It should turn country after country green with jealousy. Vietnam has managed to have a ‘good’ pandemic. The country with a population of 97 million and an active border with China, has seen only 355 confirmed coronavirus cases and not a single recorded death.
It is therefore sitting pretty to rake in a Covid dividend where a swifter return to normal translates into greater investments as multinationals look to rejig their supply chains. As it is the lockdown was less disruptive to businesses here by plan, with government allowing many non-retail companies and factories to operate through it. And before the lockdown Vietnam was in another sweet spot of having gained the most export market share in Asia over the last five years, thanks to which it was clipping along at a nice 7% growth.
While other economies are set to contract this year ADB is forecasting a GDP growth of 4.1% here. HSBC bank has dubbed the country “Pho’nomenal Vietnam”, the reference to its iconic noodle soup underlining how well it has managed both Covid and the economy. Good management is the key here. It is not like Vietnam doesn’t have notable vulnerabilities. Or that good fortune just landed in its lap. The real learning is how it has minimised weaknesses and maximised strengths. Making the most of the hand it has been dealt.
Consider the Covid battle first. Its medical facilities are less advanced than the peers in the region. Had the infection numbers grown here into hundreds of thousands its healthcare system would also have struggled. Its density of doctors of 8 per 10,000 people is marginally better than that of India but nothing to Brazil’s 22 or America’s 26. However, what Vietnam lacked in resources it more than made up for in preparation and prevention.
Prime Minister Nguyen Xuan Phuc declared war on coronavirus in January itself. Instead of trusting China’s narrative at that time Vietnam reportedly launched cyberattacks there to get better information about the infection. It didn’t have South Korean wealth for mass testing. Instead it mobilised the communist party, the military and the state’s vast surveillance apparatus to meticulously track and trace all infections, often down to their second and third hand contacts, and then put them in institutional quarantine, which was not fancy but well-organised and strictly enforced.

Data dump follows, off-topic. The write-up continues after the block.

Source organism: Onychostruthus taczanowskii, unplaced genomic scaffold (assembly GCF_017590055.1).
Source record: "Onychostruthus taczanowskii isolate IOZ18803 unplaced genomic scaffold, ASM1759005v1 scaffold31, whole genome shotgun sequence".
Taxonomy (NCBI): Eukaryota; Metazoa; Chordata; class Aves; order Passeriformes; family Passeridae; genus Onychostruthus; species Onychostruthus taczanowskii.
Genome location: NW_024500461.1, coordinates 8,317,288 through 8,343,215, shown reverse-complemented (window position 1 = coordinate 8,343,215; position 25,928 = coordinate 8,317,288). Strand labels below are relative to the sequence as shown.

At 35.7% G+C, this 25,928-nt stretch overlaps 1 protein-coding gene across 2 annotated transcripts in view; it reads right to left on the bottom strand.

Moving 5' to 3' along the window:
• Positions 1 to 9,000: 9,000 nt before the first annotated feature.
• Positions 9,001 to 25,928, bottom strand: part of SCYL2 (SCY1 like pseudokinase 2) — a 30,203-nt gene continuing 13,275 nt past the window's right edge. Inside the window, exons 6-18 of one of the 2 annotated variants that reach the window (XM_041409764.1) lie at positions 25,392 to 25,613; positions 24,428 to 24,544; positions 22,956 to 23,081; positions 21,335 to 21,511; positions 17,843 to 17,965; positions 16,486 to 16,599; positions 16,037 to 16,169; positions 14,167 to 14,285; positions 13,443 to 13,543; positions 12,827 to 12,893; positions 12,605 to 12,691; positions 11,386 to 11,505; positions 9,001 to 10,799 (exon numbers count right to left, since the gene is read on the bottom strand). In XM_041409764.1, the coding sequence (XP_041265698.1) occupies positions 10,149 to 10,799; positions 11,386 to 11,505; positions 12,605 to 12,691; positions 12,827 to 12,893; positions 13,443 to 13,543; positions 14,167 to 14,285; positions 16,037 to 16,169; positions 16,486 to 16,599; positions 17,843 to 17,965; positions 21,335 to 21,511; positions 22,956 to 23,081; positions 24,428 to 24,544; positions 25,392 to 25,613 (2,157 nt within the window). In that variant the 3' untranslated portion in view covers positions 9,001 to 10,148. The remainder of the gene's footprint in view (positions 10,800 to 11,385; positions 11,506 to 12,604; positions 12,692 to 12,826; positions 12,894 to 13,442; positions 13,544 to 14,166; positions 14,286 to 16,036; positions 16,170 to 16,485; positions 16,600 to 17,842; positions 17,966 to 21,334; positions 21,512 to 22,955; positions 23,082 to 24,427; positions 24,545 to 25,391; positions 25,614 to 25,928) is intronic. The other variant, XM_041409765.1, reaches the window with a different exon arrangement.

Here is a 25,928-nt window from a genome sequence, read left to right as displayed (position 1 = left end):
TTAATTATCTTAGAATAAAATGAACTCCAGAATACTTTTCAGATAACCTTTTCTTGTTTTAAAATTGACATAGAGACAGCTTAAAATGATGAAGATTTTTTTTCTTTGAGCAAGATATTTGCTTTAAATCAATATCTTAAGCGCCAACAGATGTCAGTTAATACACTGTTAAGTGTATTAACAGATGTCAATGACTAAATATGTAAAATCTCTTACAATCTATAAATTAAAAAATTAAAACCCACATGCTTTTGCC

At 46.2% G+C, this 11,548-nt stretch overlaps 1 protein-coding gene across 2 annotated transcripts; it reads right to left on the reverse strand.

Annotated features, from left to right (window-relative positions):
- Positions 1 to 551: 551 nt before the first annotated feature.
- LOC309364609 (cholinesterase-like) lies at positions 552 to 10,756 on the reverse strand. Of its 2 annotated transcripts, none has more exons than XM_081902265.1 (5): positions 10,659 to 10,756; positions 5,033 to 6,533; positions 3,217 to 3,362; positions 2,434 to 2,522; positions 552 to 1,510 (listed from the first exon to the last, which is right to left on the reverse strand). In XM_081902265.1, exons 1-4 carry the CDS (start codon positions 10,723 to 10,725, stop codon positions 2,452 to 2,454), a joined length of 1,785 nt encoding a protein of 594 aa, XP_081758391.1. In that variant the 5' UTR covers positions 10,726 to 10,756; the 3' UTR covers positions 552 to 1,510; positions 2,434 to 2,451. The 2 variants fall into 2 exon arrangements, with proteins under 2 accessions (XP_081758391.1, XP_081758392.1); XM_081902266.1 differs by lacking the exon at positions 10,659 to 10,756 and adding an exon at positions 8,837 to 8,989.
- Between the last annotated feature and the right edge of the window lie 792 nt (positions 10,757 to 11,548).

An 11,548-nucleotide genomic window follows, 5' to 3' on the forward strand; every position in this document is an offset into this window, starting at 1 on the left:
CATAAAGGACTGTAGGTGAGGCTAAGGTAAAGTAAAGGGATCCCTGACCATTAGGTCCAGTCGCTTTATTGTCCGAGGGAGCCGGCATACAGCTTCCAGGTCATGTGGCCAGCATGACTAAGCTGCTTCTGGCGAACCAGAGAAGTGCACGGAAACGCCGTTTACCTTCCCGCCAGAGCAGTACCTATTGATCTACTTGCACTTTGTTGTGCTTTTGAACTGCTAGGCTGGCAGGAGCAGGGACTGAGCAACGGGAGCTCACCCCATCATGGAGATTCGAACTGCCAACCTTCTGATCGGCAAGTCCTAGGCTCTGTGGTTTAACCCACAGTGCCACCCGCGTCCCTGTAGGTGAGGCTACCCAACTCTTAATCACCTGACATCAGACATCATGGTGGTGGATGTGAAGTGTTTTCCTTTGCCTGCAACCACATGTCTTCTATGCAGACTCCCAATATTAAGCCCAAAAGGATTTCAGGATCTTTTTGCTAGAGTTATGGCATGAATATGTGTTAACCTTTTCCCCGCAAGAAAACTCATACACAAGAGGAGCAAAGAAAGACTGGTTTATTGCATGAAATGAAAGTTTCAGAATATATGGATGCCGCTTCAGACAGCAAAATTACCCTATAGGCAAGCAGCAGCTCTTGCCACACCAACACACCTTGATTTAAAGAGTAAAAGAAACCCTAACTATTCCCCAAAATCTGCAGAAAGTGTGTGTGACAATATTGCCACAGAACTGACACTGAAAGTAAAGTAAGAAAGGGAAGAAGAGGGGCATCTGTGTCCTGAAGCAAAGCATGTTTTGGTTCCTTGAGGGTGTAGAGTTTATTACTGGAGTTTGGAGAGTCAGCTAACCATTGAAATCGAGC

A perverse reading could mine this story for the wonders of a one-party state and state-controlled media. Likewise it could marvel how patriotic sentiment helped mobilise the entire Vietnamese society. This would be missing the wood for the trees. Manufacture of consent cannot last without a competent governing system. In Vietnam people are feeling a sense of national pride about how their country has outperformed the world in controlling Covid. Wartime imagery and rhetoric was used to drum up nationalism similarly in other countries too. But as their governments botch up the real job at hand, all that emotion is ending up in an unhappy place.
Moving on to management of the economy, Hanoi is using the stimulus opportunity to address some of the infrastructure shortfalls that limit the integration of domestic firms into the global value chain. From new metro lines to expressways, big projects are reportedly being fast tracked. As it is between 2016-18 Vietnam climbed from 64 to 39 in the World Bank Logistics Performance Index, which measures how efficiently countries move goods across and within borders. But the real feather in its cap is the FTA with EU ratified last month. Again, it is a measure of how unusually Vietnam has kept juggling many balls that this is the first FTA the world is seeing since the outbreak of the pandemic.
India’s long flirtation with FTAs with the EU and US has been stymied by a concern about risks. Vietnam also has its worries. For example, as economist Trinh Nguyen emphasises, the FTA requires the entire supply chain to be within the two markets to qualify for zero duties. This is a challenge for Vietnam which is heavily dependent on China for inputs. However, it has chosen not to play the defensive game. It has taken the bet that it can and will upscale.
A 2014 Pew Research poll found 51% of the public in Vietnam very concerned about a possible military confrontation with Beijing. This number has likely risen with the rise of Chinese assertiveness in the South China Sea since then. But such is the economic dependence that they still say, when China sneezes Vietnam catches a cold. In trying to script a different future what is exemplary is that Hanoi is acting clinically, building alliances and planning for change over the longer term. In this sense the EVFTA is already a ringing success.
For India on the other hand it is bad news. Of the 56 companies that moved bases from China in 2018-19, Nomura found that Vietnam got 26, Taiwan 11, Thailand 8 and India 3. Now the “shift” sentiment favours us even less. On really incentivising foreign firms to set up shop in the country, we are only playing catch up rather than leading the race. Of course India’s economy and human capital are many times greater. With suitable reforms and stewardship they can deliver much greater acceleration. But failing this, as an earlier generation of Indians watched living standards in China zoom ahead today’s generation may face the same with Vietnam.
DISCLAIMER : Views expressed above are the author’s own.